example of Beaux-Arts architecture, and in 2007 it was placed on the
National Register of Historic Places.
Saint Ambrose was built
in 1904 at the intersection of S. Ellis and 47th street.
Sadly, the steeple no longer
remains; when St. Ambrose was renovated in 2006 it was removed. Although
considered one of the most beautiful spires in the city, repairs were
estimated to be 1.2 million and the archdiocese could not absorb the
Quigley Preparatory Seminary and St. James Chapel
The exquisite St. James Chapel at Archbishop Quigley Preparatory
Seminary (dedicated in 1918) as it appeared in 1925.
St. James Chapel today.
Take note that only the
base of the steeple remains. The original copper spire was damaged by a
wind storm in 1941 and permanently removed.
A rendering of Quigley
Memorial Seminary (ca. 1919) from the Chicago Architectural Sketch Club
Park Presbyterian Church
began in November of 1920 on the Drexel Park Presbyterian Church on the
northeast corner of Marshfield Ave. and Sixty-fourth Street. Zachary
designed a brick edifice with stone trim and 500 seats, including a
Sunday school in addition to the auditorium.
for Mrs. W.D. Curtin
house was designed during the summer of 1899 for Mrs. William D. Curtin
at the corner of Garfield Boulevard and Oakley Avenue. The house is still
extant as a residence.
Patrick O’Leary House
In 1901, this
house was completed at 726 West Garfield Boulevard for the successful
businessman/saloon owner James “Big Jim” O’Leary. O’Leary was only two years old when
the Great Chicago Fire began in the family’s DeKoven
live at 726 Garfield until his death in 1925. The house is still
In December of
1922, Father Elieas Magennis,
General of the Carmelite Order, and Archbishop Mundelein of Chicago
agreed on the need for the immediate construction of a new St. Cyril High
School Building. In the spring and summer of 1924, the main high school
building was erected, with Zachary Taylor Davis as architect. In November
of that year the school was dedicated as Mount Carmel High School.
In 1920, several
Chicago architects were invited to compete in a competition to design a
lake front stadium in honor of WWI veterans. This is the plan submitted
by Zachary Taylor Davis and William F. Kramer.
Co-op Office Building
In 1926, the Chicago
Daily Tribune published a piece announcing the city’s soon-to-be first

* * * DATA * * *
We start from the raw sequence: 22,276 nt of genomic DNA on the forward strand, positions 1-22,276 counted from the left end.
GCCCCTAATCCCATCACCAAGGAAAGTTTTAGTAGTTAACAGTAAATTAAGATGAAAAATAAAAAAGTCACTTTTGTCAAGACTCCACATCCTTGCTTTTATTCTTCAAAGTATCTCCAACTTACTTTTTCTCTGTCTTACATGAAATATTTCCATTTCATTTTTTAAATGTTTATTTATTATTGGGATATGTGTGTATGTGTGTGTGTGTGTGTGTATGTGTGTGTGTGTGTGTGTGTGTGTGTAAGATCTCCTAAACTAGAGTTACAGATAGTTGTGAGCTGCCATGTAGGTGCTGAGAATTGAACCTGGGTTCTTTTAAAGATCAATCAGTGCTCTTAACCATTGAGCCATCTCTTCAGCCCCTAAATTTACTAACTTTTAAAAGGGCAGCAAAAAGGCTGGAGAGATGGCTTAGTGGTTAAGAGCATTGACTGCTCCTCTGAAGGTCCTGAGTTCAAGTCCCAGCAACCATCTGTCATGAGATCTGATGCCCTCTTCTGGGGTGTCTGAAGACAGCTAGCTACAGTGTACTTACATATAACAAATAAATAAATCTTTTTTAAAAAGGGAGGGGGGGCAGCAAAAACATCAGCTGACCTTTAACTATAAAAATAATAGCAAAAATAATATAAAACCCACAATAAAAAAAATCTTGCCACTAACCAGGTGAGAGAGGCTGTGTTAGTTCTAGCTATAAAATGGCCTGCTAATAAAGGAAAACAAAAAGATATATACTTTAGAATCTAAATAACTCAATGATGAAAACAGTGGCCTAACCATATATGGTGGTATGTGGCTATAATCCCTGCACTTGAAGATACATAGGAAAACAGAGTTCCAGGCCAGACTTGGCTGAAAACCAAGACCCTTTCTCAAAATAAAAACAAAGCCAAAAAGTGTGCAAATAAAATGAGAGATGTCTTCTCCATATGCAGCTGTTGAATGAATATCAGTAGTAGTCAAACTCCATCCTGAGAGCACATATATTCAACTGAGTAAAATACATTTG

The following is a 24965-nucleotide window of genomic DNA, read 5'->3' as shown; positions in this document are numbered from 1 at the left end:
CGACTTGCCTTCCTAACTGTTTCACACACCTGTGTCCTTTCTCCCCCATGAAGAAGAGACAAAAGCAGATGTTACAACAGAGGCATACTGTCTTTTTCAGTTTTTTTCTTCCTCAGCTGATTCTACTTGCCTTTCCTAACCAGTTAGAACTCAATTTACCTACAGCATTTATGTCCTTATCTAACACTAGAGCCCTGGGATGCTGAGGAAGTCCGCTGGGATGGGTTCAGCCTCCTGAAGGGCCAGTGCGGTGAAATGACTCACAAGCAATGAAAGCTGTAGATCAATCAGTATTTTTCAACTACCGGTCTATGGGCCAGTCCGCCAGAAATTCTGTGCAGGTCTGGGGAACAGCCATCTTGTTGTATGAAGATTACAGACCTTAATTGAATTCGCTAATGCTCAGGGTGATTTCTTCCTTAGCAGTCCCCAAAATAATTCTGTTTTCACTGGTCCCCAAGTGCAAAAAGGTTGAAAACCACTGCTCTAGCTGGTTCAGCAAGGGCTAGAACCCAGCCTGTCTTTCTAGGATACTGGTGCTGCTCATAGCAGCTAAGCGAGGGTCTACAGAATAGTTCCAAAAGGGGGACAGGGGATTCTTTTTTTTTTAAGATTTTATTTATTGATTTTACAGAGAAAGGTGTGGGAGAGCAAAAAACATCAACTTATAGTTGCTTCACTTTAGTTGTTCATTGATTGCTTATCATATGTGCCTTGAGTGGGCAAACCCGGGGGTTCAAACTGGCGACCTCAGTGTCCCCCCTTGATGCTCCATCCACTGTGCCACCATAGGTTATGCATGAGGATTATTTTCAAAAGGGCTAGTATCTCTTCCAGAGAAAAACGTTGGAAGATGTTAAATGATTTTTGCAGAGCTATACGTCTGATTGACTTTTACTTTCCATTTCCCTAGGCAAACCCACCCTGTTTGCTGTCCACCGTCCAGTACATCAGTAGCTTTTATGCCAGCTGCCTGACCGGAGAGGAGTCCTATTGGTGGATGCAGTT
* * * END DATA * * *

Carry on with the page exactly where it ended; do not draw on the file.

co-op office building. Instead, two years later the Burnham Bros. Engineering Building at 205 W. Wacker,
(click to view)
developer Henry Paschen leased the site at the
southwest corner of Michigan Avenue and East South Water Street for
ninety-five years. Zachary Taylor Davis designed a twenty-nine story
Gothic skyscraper to be constructed at that location. One year later Paschen sold the leases, and in 1928 the Carbide and
Carbon building (designed by Burnham Bros.) was constructed.
In July of 1927,
the Chicago Daily Tribune announced that Zachary T. Davis had designed
this handsome structure which Chicago Greeks planned to erect on the Gold
Coast. It was to be called the Hellenic-American Club and the cost was
During the 1950s
and 1960s, a migration by homeowners to the suburbs and urban renewal
programs destroyed countless historic areas across the country, including
Chicago’s Kenwood neighborhood. This is Zachary’s home 934 East 45th
Street in January of 1965. Almost twenty years had passed since his
death, and the house was torn down not long after this photo was taken. This
address is now the site of Dr. Martin Luther King Junior College
Preparatory High School, a 4-year selective enrollment magnet high
May 26, 1869 –
December 16, 1946
EVERY human action gains in honour, in
grace, in all true magnificence, by its regard to things that are to
THEREFORE, when we build, let us think that we build for ever. Let it not be for present delight, nor for
present use alone; let it be such work as our descendants will thank us
for, and let us think, as we lay stone on stone, that a time is to come
when those stones will be held sacred because our hands have touched
them, and that men will say as they look upon the labour
and wrought substance of them, “See! This our fathers did for us.”